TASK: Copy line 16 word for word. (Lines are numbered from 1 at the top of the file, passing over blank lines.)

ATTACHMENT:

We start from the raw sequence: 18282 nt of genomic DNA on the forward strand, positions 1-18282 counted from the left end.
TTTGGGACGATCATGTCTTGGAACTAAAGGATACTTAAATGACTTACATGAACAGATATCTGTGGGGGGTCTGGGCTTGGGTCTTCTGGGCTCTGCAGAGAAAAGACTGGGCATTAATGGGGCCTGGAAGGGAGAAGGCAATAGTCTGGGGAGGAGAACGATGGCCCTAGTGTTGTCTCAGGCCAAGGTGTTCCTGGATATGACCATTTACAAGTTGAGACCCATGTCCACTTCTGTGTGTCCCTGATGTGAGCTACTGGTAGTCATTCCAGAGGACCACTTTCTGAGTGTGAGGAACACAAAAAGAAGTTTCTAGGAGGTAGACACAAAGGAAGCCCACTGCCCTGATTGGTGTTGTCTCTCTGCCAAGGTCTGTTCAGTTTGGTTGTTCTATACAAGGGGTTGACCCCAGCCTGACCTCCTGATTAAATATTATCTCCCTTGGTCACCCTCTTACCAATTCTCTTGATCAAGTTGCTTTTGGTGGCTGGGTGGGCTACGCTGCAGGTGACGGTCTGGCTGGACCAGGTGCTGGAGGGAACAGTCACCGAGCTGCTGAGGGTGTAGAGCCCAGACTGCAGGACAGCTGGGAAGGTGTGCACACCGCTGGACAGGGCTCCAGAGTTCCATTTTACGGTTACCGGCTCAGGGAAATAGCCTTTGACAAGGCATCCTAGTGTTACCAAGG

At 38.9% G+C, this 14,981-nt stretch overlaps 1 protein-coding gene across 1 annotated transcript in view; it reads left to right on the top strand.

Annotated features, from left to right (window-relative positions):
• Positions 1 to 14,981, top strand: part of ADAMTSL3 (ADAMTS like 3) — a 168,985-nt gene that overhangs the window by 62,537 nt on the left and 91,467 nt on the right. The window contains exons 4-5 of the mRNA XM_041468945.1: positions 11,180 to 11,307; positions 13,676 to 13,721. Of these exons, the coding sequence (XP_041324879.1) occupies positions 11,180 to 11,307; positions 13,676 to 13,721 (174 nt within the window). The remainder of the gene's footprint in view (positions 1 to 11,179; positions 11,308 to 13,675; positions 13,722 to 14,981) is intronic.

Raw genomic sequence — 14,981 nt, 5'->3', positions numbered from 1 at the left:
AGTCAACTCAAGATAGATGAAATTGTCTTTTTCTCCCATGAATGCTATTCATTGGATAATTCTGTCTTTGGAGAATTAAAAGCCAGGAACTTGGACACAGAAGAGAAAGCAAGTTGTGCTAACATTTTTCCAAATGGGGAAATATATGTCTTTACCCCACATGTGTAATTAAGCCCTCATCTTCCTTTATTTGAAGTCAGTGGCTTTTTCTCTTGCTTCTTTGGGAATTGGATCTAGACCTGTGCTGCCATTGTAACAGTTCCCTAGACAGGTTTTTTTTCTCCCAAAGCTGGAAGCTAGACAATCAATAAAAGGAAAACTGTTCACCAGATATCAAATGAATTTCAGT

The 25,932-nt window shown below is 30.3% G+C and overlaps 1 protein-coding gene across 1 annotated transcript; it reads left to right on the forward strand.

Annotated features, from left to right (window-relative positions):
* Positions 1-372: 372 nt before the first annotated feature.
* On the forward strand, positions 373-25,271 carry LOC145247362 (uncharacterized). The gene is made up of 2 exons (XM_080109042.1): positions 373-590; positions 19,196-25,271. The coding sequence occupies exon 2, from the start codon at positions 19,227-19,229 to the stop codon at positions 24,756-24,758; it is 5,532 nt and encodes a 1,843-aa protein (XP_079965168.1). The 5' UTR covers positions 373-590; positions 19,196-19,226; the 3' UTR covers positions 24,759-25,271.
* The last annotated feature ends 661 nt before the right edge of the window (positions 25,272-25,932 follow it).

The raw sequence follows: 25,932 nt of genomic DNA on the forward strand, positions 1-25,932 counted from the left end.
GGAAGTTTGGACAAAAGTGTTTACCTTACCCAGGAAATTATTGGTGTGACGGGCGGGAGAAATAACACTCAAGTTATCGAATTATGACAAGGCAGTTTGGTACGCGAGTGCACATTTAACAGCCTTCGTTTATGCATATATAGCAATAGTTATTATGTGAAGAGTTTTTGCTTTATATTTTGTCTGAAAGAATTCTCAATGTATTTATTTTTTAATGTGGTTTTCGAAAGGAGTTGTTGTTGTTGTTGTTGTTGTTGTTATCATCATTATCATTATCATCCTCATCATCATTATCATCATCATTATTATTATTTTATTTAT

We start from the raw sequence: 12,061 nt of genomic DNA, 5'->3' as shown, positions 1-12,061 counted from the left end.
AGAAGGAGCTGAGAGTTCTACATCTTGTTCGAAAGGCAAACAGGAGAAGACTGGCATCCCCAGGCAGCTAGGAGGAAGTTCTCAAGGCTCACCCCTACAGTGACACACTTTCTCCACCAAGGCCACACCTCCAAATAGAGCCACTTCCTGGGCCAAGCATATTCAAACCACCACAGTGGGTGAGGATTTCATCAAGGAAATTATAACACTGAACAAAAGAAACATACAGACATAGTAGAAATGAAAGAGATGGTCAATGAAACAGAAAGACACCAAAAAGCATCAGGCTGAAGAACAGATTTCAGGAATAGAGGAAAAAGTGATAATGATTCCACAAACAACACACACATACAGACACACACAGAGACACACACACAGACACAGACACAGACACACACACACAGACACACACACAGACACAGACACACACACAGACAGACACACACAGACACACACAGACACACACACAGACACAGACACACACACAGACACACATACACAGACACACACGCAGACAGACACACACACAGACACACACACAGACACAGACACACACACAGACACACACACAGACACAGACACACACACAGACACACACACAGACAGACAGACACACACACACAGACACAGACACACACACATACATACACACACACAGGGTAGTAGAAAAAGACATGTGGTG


AGAAGGAGCTGAGAGTTCTACATCTTGTTCGAAAGGCAAACAGGAGAAGACTGGCATCCCCAGGCAGCTAGGAGGAAGTTCTCAAGGCTCACCCCTACAGTGACACACTTTCTCCACCAAGGCCACACCTCCAAATAGAGCCACTTCCTGGGCCAAGCATATTCAAACCACCACAGTGGGTGAGGATTTCATCAAGGAAATTATAACACTGAACAAAAGAAACATACAGACATAGTAGAAATGAAAGAGATGGTCAATGAAACAGAAAGACACCAAAAAGCATCAGGCTGAAGAACAGATTTCAGGAATAGAGGAAAAAGTGATAATGATTCCACAAACAACACACACATACAGACACACACAGAGACACACACACAGACACAGACACAGACACACACACACAGACACACACACAGACACAGACACACACACAGACAGACACACACAGACACACACAGACACACACACAGACACAGACACACACACAGACACACATACACAGACACACACGCAGACAGACACACACACAGACACACACACAGACACAGACACACACACAGACACACACACAGACACAGACACACACACAGACACACACACAGACAGACAGACACACACACACAGACACAGACACACACACATACATACACACACACAGGGTAGTAGAAAAAGACATGTGGTG